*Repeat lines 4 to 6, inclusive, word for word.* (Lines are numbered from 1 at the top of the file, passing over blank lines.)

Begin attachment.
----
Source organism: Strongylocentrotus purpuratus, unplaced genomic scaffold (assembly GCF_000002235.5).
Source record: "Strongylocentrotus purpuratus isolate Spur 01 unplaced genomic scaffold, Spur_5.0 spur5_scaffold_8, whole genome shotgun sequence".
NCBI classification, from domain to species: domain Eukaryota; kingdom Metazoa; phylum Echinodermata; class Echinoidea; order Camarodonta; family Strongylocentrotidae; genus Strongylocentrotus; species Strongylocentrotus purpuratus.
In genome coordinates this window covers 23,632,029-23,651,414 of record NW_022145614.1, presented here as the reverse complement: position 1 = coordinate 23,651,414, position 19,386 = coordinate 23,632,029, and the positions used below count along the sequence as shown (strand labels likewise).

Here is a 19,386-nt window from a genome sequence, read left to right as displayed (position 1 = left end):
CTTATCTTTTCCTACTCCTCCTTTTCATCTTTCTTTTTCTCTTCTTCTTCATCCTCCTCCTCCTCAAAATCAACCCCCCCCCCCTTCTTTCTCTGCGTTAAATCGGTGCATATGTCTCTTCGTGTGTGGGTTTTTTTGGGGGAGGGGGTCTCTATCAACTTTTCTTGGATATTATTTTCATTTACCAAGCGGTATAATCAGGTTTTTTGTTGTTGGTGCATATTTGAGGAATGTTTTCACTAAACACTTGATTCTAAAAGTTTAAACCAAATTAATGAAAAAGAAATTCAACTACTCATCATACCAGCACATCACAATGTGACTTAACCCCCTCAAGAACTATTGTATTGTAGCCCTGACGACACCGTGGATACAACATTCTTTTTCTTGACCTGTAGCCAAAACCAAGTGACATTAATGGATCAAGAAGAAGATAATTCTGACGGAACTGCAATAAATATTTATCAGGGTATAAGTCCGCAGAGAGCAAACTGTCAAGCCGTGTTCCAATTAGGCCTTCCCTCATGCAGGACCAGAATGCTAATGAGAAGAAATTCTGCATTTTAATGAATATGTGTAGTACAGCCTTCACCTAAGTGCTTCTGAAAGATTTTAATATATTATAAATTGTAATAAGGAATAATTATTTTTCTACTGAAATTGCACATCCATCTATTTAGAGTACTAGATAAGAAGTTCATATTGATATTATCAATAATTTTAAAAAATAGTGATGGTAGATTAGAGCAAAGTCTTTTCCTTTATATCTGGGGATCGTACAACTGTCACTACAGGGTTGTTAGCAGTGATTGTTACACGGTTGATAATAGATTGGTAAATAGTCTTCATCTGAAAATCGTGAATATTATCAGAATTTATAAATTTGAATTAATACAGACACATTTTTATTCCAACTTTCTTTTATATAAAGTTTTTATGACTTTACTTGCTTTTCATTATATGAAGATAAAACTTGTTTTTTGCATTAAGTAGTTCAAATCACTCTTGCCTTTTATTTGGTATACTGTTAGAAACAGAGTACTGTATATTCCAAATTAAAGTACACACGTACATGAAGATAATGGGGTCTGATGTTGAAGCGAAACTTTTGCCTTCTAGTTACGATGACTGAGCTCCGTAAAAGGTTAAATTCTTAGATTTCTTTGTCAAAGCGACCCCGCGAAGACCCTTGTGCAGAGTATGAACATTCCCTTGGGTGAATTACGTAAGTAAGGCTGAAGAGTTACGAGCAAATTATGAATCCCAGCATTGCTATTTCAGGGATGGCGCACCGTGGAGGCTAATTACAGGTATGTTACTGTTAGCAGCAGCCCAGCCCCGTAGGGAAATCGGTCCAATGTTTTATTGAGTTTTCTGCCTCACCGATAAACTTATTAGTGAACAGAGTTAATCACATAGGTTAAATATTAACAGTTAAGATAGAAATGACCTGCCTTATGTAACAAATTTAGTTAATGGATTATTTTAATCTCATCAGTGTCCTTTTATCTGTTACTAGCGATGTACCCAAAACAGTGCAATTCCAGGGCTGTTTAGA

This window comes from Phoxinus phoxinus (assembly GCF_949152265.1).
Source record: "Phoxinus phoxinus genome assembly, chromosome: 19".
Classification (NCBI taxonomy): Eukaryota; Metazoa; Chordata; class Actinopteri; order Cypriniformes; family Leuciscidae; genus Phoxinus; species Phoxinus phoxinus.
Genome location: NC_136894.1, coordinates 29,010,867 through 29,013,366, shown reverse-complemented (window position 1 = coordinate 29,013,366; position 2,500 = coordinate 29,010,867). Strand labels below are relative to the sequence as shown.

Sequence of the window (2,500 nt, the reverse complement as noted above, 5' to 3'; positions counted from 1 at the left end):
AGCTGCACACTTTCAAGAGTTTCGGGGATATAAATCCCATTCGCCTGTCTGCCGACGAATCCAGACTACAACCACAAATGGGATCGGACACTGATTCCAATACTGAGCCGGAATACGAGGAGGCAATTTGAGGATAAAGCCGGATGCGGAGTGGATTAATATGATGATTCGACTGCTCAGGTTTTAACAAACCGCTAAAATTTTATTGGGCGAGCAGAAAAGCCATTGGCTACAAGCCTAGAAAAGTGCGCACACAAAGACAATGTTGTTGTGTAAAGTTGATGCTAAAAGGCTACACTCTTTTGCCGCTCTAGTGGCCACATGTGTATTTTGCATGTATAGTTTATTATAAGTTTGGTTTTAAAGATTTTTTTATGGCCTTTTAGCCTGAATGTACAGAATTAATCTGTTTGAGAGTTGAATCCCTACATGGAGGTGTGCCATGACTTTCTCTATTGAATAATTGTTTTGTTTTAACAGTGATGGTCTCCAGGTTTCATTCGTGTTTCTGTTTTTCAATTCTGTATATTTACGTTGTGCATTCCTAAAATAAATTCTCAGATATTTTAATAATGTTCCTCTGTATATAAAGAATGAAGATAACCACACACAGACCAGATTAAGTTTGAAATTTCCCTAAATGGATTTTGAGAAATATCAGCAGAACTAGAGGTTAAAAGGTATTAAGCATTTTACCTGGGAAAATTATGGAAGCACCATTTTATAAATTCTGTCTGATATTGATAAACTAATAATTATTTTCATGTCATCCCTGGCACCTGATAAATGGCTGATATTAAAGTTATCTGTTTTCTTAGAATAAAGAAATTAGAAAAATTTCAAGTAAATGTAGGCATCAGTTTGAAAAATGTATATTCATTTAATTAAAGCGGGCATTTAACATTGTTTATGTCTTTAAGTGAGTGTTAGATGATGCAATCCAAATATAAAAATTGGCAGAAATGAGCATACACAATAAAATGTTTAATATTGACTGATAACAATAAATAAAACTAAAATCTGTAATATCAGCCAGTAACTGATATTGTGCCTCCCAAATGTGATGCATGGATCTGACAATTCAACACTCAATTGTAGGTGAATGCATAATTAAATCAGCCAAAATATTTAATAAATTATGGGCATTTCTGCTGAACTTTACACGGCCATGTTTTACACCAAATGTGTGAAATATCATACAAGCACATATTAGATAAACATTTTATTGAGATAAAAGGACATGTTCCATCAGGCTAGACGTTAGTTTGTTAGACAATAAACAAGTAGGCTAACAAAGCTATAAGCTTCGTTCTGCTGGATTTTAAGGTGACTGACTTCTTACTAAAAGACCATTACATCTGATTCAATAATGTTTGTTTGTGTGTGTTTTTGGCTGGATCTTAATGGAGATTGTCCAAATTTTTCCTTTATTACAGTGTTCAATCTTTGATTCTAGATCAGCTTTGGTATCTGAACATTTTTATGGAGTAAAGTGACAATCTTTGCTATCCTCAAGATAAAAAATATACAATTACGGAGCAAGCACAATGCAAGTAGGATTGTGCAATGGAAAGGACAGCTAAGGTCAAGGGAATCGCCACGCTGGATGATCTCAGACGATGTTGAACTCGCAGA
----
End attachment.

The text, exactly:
In genome coordinates this window covers 23,632,029-23,651,414 of record NW_022145614.1, presented here as the reverse complement: position 1 = coordinate 23,651,414, position 19,386 = coordinate 23,632,029, and the positions used below count along the sequence as shown (strand labels likewise).

Here is a 19,386-nt window from a genome sequence, read left to right as displayed (position 1 = left end):
CTTATCTTTTCCTACTCCTCCTTTTCATCTTTCTTTTTCTCTTCTTCTTCATCCTCCTCCTCCTCAAAATCAACCCCCCCCCCCTTCTTTCTCTGCGTTAAATCGGTGCATATGTCTCTTCGTGTGTGGGTTTTTTTGGGGGAGGGGGTCTCTATCAACTTTTCTTGGATATTATTTTCATTTACCAAGCGGTATAATCAGGTTTTTTGTTGTTGGTGCATATTTGAGGAATGTTTTCACTAAACACTTGATTCTAAAAGTTTAAACCAAATTAATGAAAAAGAAATTCAACTACTCATCATACCAGCACATCACAATGTGACTTAACCCCCTCAAGAACTATTGTATTGTAGCCCTGACGACACCGTGGATACAACATTCTTTTTCTTGACCTGTAGCCAAAACCAAGTGACATTAATGGATCAAGAAGAAGATAATTCTGACGGAACTGCAATAAATATTTATCAGGGTATAAGTCCGCAGAGAGCAAACTGTCAAGCCGTGTTCCAATTAGGCCTTCCCTCATGCAGGACCAGAATGCTAATGAGAAGAAATTCTGCATTTTAATGAATATGTGTAGTACAGCCTTCACCTAAGTGCTTCTGAAAGATTTTAATATATTATAAATTGTAATAAGGAATAATTATTTTTCTACTGAAATTGCACATCCATCTATTTAGAGTACTAGATAAGAAGTTCATATTGATATTATCAATAATTTTAAAAAATAGTGATGGTAGATTAGAGCAAAGTCTTTTCCTTTATATCTGGGGATCGTACAACTGTCACTACAGGGTTGTTAGCAGTGATTGTTACACGGTTGATAATAGATTGGTAAATAGTCTTCATCTGAAAATCGTGAATATTATCAGAATTTATAAATTTGAATTAATACAGACACATTTTTATTCCAACTTTCTTTTATATAAAGTTTTTATGACTTTACTTGCTTTTCATTATATGAAGATAAAACTTGTTTTTTGCATTAAGTAGTTCAAATCACTCTTGCCTTTTATTTGGTATACTGTTAGAAACAGAGTACTGTATATTCCAAATTAAAGTACACACGTACATGAAGATAATGGGGTCTGATGTTGAAGCGAAACTTTTGCCTTCTAGTTACGATGACTGAGCTCCGTAAAAGGTTAAATTCTTAGATTTCTTTGTCAAAGCGACCCCGCGAAGACCCTTGTGCAGAGTATGAACATTCCCTTGGGTGAATTACGTAAGTAAGGCTGAAGAGTTACGAGCAAATTATGAATCCCAGCATTGCTATTTCAGGGATGGCGCACCGTGGAGGCTAATTACAGGTATGTTACTGTTAGCAGCAGCCCAGCCCCGTAGGGAAATCGGTCCAATGTTTTATTGAGTTTTCTGCCTCACCGATAAACTTATTAGTGAACAGAGTTAATCACATAGGTTAAATATTAACAGTTAAGATAGAAATGACCTGCCTTATGTAACAAATTTAGTTAATGGATTATTTTAATCTCATCAGTGTCCTTTTATCTGTTACTAGCGATGTACCCAAAACAGTGCAATTCCAGGGCTGTTTAGA